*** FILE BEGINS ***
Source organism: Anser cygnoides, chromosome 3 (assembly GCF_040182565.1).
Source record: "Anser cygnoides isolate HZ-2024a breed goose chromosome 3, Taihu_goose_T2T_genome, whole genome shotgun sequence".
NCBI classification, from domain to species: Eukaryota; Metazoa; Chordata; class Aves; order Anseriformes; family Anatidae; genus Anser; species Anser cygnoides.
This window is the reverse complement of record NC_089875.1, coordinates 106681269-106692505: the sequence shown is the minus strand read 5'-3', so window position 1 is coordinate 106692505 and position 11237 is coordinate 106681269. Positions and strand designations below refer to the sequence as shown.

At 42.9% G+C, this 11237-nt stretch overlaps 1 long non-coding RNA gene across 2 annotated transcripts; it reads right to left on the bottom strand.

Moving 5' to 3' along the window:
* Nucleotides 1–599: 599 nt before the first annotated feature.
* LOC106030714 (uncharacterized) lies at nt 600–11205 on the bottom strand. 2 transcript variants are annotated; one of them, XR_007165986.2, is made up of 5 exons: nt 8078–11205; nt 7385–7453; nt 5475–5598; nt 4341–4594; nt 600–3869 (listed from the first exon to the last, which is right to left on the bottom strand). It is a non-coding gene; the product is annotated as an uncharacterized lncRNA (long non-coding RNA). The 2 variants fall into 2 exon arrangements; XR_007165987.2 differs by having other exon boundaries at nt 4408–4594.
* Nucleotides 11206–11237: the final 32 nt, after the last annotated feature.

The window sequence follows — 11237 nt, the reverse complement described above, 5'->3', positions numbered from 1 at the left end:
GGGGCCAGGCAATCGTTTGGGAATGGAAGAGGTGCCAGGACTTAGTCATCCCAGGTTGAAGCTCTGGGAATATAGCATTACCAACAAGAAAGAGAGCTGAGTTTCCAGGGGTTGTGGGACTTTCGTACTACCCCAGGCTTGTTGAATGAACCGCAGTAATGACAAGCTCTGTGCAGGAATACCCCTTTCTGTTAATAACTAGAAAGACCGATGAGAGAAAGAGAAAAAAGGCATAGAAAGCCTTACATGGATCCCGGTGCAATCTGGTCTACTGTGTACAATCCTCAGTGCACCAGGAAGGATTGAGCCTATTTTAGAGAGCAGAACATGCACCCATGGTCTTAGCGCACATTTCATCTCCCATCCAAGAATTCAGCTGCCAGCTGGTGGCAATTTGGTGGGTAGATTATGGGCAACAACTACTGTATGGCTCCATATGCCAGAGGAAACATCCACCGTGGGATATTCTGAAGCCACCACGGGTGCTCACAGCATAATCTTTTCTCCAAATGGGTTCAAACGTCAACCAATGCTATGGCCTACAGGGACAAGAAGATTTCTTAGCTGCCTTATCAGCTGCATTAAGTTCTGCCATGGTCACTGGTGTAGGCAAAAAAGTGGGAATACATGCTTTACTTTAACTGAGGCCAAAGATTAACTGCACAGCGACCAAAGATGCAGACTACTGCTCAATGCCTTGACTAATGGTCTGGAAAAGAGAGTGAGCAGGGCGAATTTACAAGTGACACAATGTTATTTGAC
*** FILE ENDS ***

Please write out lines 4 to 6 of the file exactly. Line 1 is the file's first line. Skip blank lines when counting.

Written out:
This window is the reverse complement of record NC_089875.1, coordinates 106681269-106692505: the sequence shown is the minus strand read 5'-3', so window position 1 is coordinate 106692505 and position 11237 is coordinate 106681269. Positions and strand designations below refer to the sequence as shown.

At 42.9% G+C, this 11237-nt stretch overlaps 1 long non-coding RNA gene across 2 annotated transcripts; it reads right to left on the bottom strand.

Moving 5' to 3' along the window: